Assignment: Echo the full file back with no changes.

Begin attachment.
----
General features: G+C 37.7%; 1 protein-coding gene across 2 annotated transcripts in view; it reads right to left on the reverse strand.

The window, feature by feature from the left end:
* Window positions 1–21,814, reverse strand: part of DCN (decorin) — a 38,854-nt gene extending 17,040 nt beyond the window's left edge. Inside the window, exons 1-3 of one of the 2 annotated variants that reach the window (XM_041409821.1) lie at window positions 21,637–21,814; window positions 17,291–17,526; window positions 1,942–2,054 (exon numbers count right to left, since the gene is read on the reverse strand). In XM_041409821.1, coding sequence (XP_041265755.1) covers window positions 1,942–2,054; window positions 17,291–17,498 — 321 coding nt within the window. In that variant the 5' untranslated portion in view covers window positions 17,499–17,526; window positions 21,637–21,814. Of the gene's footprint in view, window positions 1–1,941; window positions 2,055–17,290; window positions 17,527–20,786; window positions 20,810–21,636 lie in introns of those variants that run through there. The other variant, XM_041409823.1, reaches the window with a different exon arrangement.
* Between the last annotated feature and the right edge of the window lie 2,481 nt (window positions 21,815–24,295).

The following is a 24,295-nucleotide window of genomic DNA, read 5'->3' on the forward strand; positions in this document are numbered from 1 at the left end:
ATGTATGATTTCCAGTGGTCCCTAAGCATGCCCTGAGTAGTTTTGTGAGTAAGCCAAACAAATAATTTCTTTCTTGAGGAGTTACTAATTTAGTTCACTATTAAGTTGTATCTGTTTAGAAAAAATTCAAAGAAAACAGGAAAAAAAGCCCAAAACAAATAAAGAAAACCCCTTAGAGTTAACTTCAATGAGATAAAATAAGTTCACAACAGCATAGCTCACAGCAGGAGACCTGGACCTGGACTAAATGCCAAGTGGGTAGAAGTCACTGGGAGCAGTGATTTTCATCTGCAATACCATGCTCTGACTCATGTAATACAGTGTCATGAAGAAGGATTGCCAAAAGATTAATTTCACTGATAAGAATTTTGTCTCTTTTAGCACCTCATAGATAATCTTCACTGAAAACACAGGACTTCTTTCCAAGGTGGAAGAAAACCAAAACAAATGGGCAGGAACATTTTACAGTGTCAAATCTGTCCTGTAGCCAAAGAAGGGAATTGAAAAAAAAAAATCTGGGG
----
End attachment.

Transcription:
General features: G+C 37.7%; 1 protein-coding gene across 2 annotated transcripts in view; it reads right to left on the reverse strand.

The window, feature by feature from the left end:
* Window positions 1–21,814, reverse strand: part of DCN (decorin) — a 38,854-nt gene extending 17,040 nt beyond the window's left edge. Inside the window, exons 1-3 of one of the 2 annotated variants that reach the window (XM_041409821.1) lie at window positions 21,637–21,814; window positions 17,291–17,526; window positions 1,942–2,054 (exon numbers count right to left, since the gene is read on the reverse strand). In XM_041409821.1, coding sequence (XP_041265755.1) covers window positions 1,942–2,054; window positions 17,291–17,498 — 321 coding nt within the window. In that variant the 5' untranslated portion in view covers window positions 17,499–17,526; window positions 21,637–21,814. Of the gene's footprint in view, window positions 1–1,941; window positions 2,055–17,290; window positions 17,527–20,786; window positions 20,810–21,636 lie in introns of those variants that run through there. The other variant, XM_041409823.1, reaches the window with a different exon arrangement.
* Between the last annotated feature and the right edge of the window lie 2,481 nt (window positions 21,815–24,295).

The following is a 24,295-nucleotide window of genomic DNA, read 5'->3' on the forward strand; positions in this document are numbered from 1 at the left end:
ATGTATGATTTCCAGTGGTCCCTAAGCATGCCCTGAGTAGTTTTGTGAGTAAGCCAAACAAATAATTTCTTTCTTGAGGAGTTACTAATTTAGTTCACTATTAAGTTGTATCTGTTTAGAAAAAATTCAAAGAAAACAGGAAAAAAAGCCCAAAACAAATAAAGAAAACCCCTTAGAGTTAACTTCAATGAGATAAAATAAGTTCACAACAGCATAGCTCACAGCAGGAGACCTGGACCTGGACTAAATGCCAAGTGGGTAGAAGTCACTGGGAGCAGTGATTTTCATCTGCAATACCATGCTCTGACTCATGTAATACAGTGTCATGAAGAAGGATTGCCAAAAGATTAATTTCACTGATAAGAATTTTGTCTCTTTTAGCACCTCATAGATAATCTTCACTGAAAACACAGGACTTCTTTCCAAGGTGGAAGAAAACCAAAACAAATGGGCAGGAACATTTTACAGTGTCAAATCTGTCCTGTAGCCAAAGAAGGGAATTGAAAAAAAAAAATCTGGGG